But if twin brothers Charlie and Craig Reid are the rare act capable of sustaining a high quality of songwriting without substantially altering its sound, Proclaimers records still aren't made overnight. In fact, their new al-bum, Persevere, comes six years after the pair's last, the interim having been devoted to advancing the Reid bloodline (Craig and Charlie seem to be locked in a successful baby-making campaign, with Craig's four children edging out Charlie's three) while getting over the loss of their dad.
"I think that when you get something as dramatic as illness and death of someone that you love," begins Craig Reid, "it stays in there and comes out much later on." For eighteen months after their father's 1997 death, the duo put music aside entirely. "Neither of us could just sit down and write songs about it," Reid says from Scotland, where he still lives a few minutes from his brother. "Anything we write about, the experience behind it is usually months or years ago."
The brothers share writing credit for their songs, which Reid says they work out together from their separate chord and lyric ideas, fleshing out the demos that they make alone. For Persevere, which the pair released itself (its label is also called Persevere), Reid says the duo exhausted the fourteen songs it started with in a fourteen-day trip to a Minneapolis studio with noted producer Chris Kimsey. "There's nothing left," Reid confesses. "We wanted everything we'd written to be on it.
"I think the fact that we're 39 and have been writing for years means that we've gotten better at expressing ourselves, and we are still autobiographical in our writing," Reid adds. "All our albums, but this one in particular, you sit down and listen to it and you know what reflects the past year or five years." So Persevere has its share of sober meditations memorializing the Reids' father. But it also sails along on the brothers' usual sunny harmonies, their voices blending in a metaphor for the failure of others to tell them apart that is the bane of a twin's life.
"We still hit bum notes, but we still mean to get better," Reid says modestly. "It's natural for us to sound good together because siblings do, and we're twins." Every note that didn't go sour, though, is captured in first-take form, because the Reids prefer to record their vocals -- and the music backing them -- live in the studio. "We occasionally do drop-ins," he explains, referring to the practice of overdubbing a botched line. "But I think certainly that vocals have become easier every album we've done. You learn to sing not quite so loud."
Due in part to the Reids' disdain for expensive studio wizardry, Persevere cost approximately 150,000 British pounds to make, a bargain for an established band with a worldwide following. Reid says the brothers could afford to foot the bill themselves for the first time and wanted to record Persevere before finding a new deal to avoid being indebted to a record label. "We could have had a deal in the U.K., but we decided to do it ourselves," he says. "We had three or four offers, but we waited them out, thinking that we could sell more records and have a better time on our own, be more in control. It's a headache in some ways, but you get to pick and choose the people you want to work with. You pick the distributors for different territories one by one."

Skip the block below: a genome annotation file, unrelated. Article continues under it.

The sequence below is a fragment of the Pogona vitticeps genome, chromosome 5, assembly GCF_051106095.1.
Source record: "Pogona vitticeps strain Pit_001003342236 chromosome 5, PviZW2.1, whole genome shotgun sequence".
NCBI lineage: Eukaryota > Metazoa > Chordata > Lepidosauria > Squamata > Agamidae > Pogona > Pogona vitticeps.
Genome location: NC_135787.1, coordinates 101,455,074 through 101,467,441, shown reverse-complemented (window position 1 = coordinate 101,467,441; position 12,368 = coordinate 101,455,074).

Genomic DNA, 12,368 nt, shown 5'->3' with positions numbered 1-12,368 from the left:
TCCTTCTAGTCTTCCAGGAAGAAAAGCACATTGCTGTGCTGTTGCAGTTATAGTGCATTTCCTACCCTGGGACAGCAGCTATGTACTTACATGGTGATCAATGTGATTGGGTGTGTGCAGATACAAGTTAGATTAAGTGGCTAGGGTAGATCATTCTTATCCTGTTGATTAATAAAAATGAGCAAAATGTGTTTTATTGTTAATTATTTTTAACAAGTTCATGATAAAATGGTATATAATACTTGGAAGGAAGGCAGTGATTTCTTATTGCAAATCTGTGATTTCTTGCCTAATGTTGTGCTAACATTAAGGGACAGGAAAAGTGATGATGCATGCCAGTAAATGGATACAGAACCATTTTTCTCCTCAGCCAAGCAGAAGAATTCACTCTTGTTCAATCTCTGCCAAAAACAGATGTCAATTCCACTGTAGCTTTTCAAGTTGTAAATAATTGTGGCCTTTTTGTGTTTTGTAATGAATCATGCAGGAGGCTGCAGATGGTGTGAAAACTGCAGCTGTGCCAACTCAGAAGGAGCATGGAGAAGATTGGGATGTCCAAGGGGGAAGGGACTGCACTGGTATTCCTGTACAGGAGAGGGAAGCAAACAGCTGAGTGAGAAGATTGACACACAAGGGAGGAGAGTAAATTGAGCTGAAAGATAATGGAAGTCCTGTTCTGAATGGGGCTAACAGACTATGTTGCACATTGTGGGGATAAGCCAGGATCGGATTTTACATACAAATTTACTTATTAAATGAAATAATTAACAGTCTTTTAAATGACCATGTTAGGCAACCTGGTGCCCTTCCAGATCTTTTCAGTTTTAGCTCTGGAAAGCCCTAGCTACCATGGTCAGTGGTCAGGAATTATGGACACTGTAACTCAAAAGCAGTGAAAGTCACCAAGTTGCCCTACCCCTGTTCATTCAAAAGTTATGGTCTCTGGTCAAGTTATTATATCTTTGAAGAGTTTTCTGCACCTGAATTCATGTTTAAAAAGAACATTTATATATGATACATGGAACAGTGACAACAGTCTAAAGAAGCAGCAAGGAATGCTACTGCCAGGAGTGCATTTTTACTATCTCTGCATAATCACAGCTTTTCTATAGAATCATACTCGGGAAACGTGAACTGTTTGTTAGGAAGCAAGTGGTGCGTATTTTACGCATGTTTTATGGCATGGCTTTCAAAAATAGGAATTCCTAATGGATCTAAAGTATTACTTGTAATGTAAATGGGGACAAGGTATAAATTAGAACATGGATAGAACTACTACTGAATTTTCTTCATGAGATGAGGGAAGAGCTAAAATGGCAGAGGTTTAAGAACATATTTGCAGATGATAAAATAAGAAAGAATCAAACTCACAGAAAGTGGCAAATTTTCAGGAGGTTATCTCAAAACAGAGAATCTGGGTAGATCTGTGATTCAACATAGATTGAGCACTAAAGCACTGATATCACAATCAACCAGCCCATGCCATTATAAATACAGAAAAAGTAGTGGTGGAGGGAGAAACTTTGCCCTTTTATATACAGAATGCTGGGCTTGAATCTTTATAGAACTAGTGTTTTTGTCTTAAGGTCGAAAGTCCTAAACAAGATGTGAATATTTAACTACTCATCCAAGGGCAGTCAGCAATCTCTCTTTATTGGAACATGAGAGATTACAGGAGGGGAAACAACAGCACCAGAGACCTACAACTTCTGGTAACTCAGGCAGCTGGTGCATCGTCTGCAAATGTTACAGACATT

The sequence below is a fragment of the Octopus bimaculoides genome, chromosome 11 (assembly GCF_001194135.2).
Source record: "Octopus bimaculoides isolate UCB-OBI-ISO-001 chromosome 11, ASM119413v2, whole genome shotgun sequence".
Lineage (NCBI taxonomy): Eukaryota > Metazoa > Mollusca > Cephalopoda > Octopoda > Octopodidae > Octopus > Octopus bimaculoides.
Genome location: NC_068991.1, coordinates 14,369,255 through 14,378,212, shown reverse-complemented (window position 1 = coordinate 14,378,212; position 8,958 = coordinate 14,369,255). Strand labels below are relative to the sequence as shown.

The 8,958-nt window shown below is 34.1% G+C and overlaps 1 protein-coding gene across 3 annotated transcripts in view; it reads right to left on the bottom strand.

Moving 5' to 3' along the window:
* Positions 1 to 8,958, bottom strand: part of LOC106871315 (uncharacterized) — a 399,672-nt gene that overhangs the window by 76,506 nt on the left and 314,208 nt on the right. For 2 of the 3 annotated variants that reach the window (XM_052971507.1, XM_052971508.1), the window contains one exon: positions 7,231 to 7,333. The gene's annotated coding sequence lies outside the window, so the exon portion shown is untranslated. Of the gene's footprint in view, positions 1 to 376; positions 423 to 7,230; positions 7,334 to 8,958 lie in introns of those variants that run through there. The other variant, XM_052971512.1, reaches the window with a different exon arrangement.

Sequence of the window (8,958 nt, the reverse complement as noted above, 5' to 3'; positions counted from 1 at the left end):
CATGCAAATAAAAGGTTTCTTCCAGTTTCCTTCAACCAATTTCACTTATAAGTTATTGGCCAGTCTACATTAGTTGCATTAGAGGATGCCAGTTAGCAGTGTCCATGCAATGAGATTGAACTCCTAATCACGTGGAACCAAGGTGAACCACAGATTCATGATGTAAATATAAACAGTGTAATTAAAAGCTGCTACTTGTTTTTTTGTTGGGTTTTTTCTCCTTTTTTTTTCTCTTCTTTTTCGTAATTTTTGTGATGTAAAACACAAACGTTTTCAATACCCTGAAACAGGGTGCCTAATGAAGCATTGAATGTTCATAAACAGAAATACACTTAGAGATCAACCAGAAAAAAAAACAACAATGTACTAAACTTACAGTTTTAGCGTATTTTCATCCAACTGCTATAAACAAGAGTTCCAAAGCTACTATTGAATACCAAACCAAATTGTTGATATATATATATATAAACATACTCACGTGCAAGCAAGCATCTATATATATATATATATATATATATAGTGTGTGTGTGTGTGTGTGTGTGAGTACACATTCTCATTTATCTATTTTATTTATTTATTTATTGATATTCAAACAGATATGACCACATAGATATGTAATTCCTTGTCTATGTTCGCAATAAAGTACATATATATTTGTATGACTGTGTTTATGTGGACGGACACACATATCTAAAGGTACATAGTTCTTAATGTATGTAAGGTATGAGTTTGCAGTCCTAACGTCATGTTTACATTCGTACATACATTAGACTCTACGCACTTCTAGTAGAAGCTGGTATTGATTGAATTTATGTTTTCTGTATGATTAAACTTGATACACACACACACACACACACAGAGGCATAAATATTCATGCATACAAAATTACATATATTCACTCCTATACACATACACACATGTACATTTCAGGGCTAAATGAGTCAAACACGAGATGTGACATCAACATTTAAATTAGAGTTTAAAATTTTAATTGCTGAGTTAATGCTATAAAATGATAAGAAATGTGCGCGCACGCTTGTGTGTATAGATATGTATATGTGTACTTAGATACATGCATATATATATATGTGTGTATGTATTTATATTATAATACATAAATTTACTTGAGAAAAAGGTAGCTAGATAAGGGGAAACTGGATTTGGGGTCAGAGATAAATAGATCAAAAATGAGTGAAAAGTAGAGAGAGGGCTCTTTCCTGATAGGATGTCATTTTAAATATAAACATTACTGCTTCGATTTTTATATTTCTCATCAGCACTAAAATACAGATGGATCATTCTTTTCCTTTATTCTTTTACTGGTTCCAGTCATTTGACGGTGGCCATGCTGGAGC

The Proclaimers have also entered the Web fray, maintaining a site themselves with regular messages to fans and, starting last week, merchandise for sale. "When you have had past success and you have an audience out there, you look for ways to reach those people," Reid says. The group has already experienced computer-related success, having reaped the benefits of IBM's decision to use the 1987 album track "Over and Done With" for a worldwide advertising campaign. "I really don't know how they found us or that song," Reid says. "We've had thirteen or fourteen songs in movies over the years, and 'I'm Gonna Be' has been on commercials. I think it's that people in advertising aren't very original. They jump on things that are already successful or familiar. But they have good taste." Reid punctuates this punch line with a laugh, which, like his speaking voice, is cloaked in a thick brogue. Yet, with a little effort, Reid's words aren't hard to understand. (This in contrast to the band's first U.S. television appearance, on David Letterman's old NBC show in the '80s; when the Reids began talking, Letterman's face immediately registered the mistake he'd made asking them a question after their performance.)
The Proclaimers were asked to re-record "Over and Done With" for the ad, but someone else -- Reid doesn't know who -- reimagined the song as one simply whistled. Either way, the Reids get paid. "I have to say, it's really helped us," he admits. "They extended the run of the commercials, so that deal with IBM paid for a lot of what it cost to make Persevere. So we really had no second thoughts about being used in an ad." As Reid points out, it beats being in debt.
"I don't think we expect lots of chart success," he continues. "And I don't want to be involved with the stuff that's popular right now, boy bands who are designed for young girls. I listen to the same stuff I always have, R&B and rock, the stuff I grew up with, and it still interests me to play and sing. I want to write more songs and sing better." An endearing philosophy from an endearing -- and enduring -- group.